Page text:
RoboCop

Designed with our modern times in mind, the Omni Consumer Products that is the studio franchise machine gives you the new RoboCop—an update of the 1987 Paul Verhoeven model, created primarily for an audience who never liked that movie anyway. Gone is that cumbersome social satire that took precious time from scenes where RoboCop shoots at people, replaced by a more streamlined, barely-visible hint of commentary on drone warfare. The new RoboCop is an action machine with a soul—just like RoboCop himself, now that he’s been modified from a dead guy whose brain was implanted into a cyborg, to a guy (played by The Killing’s Joel Kinnaman) who was just burned really, really badly, then given a kickass metal suit. Along with the general lack of gore, this new RoboCop will fulfill all the Prime Directives of PG-13 filmmaking.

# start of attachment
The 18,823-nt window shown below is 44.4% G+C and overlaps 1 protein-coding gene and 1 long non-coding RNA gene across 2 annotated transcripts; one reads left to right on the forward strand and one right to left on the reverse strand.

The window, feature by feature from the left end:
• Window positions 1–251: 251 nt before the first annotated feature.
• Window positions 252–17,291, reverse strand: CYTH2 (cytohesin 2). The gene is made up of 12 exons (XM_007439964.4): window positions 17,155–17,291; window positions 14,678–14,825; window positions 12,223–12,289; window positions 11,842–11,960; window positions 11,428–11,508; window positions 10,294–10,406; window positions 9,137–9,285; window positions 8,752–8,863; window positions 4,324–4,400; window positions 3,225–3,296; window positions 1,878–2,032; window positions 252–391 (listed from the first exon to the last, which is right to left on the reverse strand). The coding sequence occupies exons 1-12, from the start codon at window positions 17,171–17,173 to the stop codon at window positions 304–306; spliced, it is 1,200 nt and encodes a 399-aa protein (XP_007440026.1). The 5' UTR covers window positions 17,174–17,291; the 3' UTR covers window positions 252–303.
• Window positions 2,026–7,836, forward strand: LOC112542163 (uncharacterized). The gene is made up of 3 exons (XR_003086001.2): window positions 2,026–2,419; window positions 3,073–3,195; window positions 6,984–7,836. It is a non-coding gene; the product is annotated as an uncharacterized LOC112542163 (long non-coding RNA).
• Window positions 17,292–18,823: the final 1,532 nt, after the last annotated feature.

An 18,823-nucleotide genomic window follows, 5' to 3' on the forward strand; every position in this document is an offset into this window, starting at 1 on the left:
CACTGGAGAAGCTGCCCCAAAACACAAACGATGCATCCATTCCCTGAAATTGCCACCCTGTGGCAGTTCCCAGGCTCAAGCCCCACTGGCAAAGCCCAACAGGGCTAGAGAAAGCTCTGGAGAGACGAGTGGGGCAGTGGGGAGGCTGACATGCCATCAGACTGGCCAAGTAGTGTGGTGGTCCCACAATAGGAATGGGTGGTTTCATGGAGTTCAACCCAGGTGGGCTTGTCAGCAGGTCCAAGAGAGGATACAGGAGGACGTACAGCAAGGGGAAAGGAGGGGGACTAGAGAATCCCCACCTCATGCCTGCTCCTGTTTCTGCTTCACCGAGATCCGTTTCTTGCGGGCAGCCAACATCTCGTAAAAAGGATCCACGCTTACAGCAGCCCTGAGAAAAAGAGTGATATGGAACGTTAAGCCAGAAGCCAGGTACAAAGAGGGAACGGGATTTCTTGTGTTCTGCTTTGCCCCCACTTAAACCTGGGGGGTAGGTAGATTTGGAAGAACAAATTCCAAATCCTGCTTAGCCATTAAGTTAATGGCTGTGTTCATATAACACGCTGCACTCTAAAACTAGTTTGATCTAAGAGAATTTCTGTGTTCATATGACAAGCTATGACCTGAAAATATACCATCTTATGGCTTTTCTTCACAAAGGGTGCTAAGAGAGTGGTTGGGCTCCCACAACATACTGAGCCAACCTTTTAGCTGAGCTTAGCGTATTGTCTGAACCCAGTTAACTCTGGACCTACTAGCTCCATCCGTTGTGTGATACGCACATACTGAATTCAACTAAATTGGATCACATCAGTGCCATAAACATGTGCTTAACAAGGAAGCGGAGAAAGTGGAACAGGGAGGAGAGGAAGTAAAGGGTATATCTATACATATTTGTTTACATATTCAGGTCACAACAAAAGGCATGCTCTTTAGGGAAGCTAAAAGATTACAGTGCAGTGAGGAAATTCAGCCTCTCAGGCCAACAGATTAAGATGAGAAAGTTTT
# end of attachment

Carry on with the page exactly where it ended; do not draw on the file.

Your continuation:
“We’re gonna put a man inside a machine,” explains Michael Keaton’s character who has never heard of cars, apparently. (Along with Samuel L. Jackson and Gary Oldman, Keaton is one of several flashy new upgrades that should inspire consumer confidence.) And indeed, the new RoboCop is definitely a man first—maybe a man who’s manipulated by his suit’s programming and “the illusion of free will,” but nevertheless still a man capable of gazing in angry disbelief at his own transformation and even having heart-to-heart talks with his son. But most importantly, he does it all while snug inside a sleek, protective armor that swaddles him like the most highly advanced of iPhone cases. Ladies and gentlemen, there’s a new guy in town. His name is RubberCop